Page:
It’s no surprise that as the millennial generation makes up more of their customer base, companies are finding better success using chatbots than before.

An infographic about chatbots.

With these trends and statistics in mind, here are five tips that will change the way you market to millennials for years to come.

5 tips to change your millennial branding efforts forever

Use these five dynamic methods to craft a marketing campaign that connects with millennials.

1. Re-think everything you think you know about trust

Don’t lie to anyone, but particularly don’t lie to millennials. They just know. They can smell it. Be yourself” – John Green

Brands have found themselves running into a brick wall lately trying to gain the trust of the millennial demographics. No matter what new efforts they undertake, there seems to be a disconnect.

An infographic about business ethics.

The reason for this is simple and provides us with a comprehensive blueprint for millennial branding efforts: peers have the power.

This can act as a double-edged sword for brands. On the one hand, if they successfully win over a millennial or two, they can expect recommendations to spread quickly in their favor.

On the other hand, if a millennial distrusts them, that sentiment will spread. Peers simply have the power.

To take control of this fact, attempt to positively influence whenever possible. Look to expand your outreach where millennials communicate most. Social media plays a big part in this method.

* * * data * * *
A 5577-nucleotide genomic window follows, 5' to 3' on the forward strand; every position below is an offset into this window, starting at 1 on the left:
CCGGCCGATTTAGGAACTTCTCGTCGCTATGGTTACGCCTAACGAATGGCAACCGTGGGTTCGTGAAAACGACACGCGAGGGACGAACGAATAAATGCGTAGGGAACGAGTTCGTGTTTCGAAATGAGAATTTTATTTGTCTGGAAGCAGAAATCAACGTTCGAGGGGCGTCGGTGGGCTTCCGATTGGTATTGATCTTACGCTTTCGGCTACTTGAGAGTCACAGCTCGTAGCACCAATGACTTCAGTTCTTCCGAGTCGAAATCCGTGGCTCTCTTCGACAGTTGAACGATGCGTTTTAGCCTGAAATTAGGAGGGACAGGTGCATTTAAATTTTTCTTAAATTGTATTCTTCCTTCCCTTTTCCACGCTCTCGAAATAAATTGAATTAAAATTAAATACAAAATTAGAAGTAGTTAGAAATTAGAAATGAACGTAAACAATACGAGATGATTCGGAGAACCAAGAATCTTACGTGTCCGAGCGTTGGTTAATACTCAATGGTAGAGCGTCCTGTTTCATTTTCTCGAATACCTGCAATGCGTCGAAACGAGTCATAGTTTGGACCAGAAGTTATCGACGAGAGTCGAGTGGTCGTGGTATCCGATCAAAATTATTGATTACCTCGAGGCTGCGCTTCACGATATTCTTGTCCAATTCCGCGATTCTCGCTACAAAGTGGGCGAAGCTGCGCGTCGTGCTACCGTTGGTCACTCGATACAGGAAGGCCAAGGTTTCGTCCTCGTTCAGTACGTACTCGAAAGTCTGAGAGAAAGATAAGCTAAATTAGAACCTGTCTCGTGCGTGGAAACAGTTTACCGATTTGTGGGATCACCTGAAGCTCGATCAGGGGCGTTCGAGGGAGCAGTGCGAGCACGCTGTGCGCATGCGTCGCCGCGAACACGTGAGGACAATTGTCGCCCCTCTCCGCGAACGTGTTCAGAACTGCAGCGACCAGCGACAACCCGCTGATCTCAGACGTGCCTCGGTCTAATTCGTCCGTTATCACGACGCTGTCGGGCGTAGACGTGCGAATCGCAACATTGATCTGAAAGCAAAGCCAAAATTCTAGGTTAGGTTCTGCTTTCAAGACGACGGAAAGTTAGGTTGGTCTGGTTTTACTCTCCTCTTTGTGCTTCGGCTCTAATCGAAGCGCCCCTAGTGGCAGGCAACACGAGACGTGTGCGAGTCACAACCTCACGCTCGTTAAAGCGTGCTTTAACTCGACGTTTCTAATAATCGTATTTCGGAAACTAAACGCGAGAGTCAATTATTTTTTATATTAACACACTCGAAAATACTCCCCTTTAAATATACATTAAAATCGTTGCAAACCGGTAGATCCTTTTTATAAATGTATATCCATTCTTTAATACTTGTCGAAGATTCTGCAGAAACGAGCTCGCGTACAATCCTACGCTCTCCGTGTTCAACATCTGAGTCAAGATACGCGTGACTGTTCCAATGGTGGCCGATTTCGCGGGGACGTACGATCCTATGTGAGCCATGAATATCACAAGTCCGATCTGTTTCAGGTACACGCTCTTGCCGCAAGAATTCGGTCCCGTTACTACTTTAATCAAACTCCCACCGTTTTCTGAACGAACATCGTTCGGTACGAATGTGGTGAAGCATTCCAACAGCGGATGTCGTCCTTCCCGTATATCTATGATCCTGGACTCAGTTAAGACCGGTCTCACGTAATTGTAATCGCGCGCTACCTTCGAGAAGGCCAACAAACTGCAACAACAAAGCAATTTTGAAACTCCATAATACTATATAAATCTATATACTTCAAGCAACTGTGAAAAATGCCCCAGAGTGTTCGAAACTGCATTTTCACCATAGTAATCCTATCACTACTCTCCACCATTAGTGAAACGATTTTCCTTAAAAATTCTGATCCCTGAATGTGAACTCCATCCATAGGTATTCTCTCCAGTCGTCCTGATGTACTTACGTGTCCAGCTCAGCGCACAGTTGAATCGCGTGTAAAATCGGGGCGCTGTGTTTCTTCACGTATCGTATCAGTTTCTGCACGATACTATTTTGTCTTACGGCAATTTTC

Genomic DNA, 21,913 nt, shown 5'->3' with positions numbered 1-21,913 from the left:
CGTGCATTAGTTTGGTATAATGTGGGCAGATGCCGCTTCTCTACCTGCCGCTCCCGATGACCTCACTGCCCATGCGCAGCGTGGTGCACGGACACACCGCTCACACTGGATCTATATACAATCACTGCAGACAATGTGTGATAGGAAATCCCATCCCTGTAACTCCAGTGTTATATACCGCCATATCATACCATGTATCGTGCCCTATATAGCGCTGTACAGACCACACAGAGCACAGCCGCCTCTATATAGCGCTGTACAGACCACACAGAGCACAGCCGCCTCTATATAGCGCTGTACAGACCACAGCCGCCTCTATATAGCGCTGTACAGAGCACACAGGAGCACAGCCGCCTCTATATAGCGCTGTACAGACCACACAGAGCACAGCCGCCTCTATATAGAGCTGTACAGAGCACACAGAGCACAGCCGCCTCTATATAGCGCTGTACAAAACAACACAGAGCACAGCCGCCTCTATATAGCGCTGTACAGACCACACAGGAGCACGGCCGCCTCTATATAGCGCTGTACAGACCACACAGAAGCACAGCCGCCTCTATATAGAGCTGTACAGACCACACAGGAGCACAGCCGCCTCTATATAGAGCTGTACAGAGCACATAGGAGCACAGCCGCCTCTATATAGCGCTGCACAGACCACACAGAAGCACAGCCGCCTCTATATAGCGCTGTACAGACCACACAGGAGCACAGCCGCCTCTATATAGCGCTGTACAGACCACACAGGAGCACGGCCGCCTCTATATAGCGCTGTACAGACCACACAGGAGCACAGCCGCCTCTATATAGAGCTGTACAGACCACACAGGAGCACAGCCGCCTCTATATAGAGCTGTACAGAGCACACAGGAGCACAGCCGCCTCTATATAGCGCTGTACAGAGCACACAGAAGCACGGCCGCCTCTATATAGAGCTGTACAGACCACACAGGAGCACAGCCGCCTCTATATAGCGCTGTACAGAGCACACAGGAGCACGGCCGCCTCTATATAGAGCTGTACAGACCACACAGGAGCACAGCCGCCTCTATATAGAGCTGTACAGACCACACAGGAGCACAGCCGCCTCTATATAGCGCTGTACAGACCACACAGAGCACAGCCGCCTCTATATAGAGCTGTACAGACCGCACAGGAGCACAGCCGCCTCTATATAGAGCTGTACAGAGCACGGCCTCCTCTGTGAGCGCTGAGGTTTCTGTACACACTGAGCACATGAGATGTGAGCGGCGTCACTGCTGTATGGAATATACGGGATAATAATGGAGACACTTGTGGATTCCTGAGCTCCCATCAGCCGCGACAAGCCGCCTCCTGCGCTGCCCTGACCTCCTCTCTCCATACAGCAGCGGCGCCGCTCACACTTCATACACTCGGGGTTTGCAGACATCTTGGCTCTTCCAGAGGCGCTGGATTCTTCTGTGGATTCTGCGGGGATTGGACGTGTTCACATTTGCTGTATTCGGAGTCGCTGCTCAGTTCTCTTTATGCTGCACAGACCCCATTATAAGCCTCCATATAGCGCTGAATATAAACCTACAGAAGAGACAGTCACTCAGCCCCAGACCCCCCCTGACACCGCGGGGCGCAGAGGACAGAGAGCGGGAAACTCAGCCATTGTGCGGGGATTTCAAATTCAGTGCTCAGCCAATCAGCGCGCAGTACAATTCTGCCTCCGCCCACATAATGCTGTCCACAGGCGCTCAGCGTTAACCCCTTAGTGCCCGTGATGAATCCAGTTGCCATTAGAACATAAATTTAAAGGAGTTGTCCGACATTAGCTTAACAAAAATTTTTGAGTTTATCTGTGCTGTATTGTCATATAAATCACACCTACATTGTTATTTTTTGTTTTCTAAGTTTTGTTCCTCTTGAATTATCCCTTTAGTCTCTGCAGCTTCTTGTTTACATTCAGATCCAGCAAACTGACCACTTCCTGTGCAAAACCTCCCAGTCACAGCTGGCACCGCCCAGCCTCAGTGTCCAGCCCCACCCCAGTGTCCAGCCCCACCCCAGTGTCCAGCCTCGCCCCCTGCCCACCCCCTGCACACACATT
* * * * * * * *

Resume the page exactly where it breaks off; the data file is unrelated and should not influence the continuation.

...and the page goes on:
2. Pandering will get you nowhere

When it comes to millennial branding, it’s easy to mistake connection with pandering.

No demographic enjoys being tricked or taken advantage of. When your branding efforts are hollow and include buzzwords or trends to reach a certain group, they will be turned off.

A lightbulb with the word 'honesty' inside.

Instead of touching on stereotypes about millennials in your content, think of what they want as people – their needs and desires. Be helpful rather than condescending. This is accomplished through interesting, relevant content and information.

Millennials are especially drawn to brands they connect with and believe in. Give them content they can enjoy without feeling they’re being sold to or scolded.

3. Millennials want to get involved, so let them

More than other groups, millennials love to contribute. This extends to the brands they follow.